NOTE: In this article, Sweet William and Dianthusbarbatus may be used interchangeably; in fact, Dianthusbarbatus is the botanical name for Sweet William.
Sweet William is a short-lived, perennial or biennial flowering plant that is ideal for use in cottage gardens, perennial beds, or containers. The flowers are attractive to butterflies, bees, and hummingbirds and come in many vibrant shades.
Why does my Dianthusbarbatus roots have rot?
If left untreated, root rot on your Sweet William (Dianthusbarbatus) can be fatal. For this reason, if the symptoms appear, we highly advise that you adhere to our recommendations to keep your plant alive: Blackened and softened roots.
Why does my Sweet William have gray mold spots?
Gray mold spots are a type of fungus that is found a lot in flowers, and spreads quite rapidly. If you notice brown (or gray) spots, it is probably this fungus. Don’t ignore these symptoms, as they may end up killing your plant.
The solution is quite logical when you know the cause of the problem. Most of the time, it is due to overwater of the Dianthusbarbatus. We advise you to remove the infected parts of the plant, cut off the infected roots and leaves, then repot your plant using sterile potting soil and a clean pot.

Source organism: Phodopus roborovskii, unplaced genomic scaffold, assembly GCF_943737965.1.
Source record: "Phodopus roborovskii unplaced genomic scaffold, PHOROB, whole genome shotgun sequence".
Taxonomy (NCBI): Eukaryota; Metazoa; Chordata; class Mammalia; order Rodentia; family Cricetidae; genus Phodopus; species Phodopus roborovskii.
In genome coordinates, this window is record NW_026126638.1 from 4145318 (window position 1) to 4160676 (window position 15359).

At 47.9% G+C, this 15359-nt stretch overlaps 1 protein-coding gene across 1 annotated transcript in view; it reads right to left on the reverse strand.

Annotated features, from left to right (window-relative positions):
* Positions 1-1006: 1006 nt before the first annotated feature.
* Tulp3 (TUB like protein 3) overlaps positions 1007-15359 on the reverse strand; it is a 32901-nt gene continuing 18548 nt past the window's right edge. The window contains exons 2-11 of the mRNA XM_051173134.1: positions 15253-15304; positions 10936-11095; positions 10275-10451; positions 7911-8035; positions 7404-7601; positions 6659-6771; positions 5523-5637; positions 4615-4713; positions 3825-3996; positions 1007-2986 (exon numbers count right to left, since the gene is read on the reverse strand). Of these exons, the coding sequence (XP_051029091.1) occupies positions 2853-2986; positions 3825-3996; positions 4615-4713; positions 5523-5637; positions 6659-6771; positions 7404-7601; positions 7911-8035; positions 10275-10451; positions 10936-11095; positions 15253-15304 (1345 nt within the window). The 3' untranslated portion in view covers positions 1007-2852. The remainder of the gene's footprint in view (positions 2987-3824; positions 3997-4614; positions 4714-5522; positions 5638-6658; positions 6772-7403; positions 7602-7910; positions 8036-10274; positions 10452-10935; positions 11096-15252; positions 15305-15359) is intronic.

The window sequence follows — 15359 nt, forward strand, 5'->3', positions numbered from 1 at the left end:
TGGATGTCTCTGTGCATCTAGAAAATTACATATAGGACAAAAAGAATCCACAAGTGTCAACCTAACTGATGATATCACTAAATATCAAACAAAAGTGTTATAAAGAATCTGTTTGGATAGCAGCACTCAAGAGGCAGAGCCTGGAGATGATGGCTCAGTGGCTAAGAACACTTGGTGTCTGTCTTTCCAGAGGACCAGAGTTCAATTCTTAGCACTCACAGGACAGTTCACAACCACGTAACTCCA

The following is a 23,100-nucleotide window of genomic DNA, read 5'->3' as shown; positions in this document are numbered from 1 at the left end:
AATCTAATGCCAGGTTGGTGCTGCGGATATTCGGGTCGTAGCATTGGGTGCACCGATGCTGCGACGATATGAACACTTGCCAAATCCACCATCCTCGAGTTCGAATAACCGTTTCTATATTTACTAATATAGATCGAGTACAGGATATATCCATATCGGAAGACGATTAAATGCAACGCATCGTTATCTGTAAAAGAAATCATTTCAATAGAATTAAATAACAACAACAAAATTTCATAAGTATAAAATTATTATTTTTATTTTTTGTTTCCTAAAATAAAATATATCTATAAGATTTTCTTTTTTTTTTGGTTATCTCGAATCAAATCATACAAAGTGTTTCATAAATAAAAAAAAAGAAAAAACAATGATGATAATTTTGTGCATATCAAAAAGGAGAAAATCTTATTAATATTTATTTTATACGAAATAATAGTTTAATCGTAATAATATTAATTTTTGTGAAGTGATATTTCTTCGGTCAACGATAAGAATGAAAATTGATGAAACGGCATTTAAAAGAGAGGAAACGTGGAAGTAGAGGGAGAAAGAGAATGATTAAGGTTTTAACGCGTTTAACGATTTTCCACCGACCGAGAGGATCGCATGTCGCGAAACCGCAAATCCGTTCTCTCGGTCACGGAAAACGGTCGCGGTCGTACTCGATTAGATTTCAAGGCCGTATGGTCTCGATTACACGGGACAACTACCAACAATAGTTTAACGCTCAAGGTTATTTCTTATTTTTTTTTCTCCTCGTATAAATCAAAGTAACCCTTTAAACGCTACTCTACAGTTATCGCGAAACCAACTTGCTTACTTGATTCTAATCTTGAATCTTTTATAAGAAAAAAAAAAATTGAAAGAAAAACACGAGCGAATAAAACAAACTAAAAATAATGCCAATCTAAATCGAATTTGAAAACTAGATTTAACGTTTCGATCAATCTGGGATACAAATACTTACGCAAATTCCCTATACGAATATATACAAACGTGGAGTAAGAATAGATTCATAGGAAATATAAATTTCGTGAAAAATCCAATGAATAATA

Why does my Sweet William have leaf spots?
We provide you with all the information you need to identify and save your plants if they display signs like leaves that suddenly change color or wilt/droop. This sort of sickness is one of the most aggravating for Sweet William owners.
Why are my Sweet William leaves turning yellow?
This is probably the most common problem in the gardening world, yellowing leaves. There are 2 main reasons for this phenomenon, overwatering, or a lack of nutrients.
Reduce your watering frequency when you fear your plants are being overwatered, and follow these steps to determine whether they may be lacking in nutrients:
Here are some signs of yellowing caused by the many deficiencies on the Dianthusbarbatus in question:
- Magnesium deficiency starts as yellow patches between leaf veins on older leaves. Veins stay green as yellow moves from the leaf center out. Leaf edges turn yellow last.
- Iron deficiency also shows as yellowing between leaf veins, but it hits young leaves on plant tops and branch tips first.
- The newest leaves are first affected by sulfur deficiency, rendering them completely yellow.
- Insufficient potassium causes the leaf edges to turn brilliant yellow while the interior of the leaf stays green. Older leaves show the symptoms initially, and the leaf edges quickly darken.
- Nitrogen deficiency shows up as a general yellowing. Older, inner leaves turn yellow first. As it progresses, yellowing moves outward, eventually reaching young leaves, too.
You only need to act in accordance with the symptoms listed above. You can address a potassium or nitrogen deficiency by buying a particular soil, and a gardening store consultant will be able to advise you on how to do that. Furthermore, you can also limit how frequently you water your plants.
Is my Sweet William sunburned?
It is quite easy to find out if your Sweet William (Dianthusbarbatus) has been burned by the sun. Just like on us, your plant will change color in this case, it will start to turn yellow or white.
As we saw above, if your Sweet William receives too much water or not enough light, the leaves may also change color.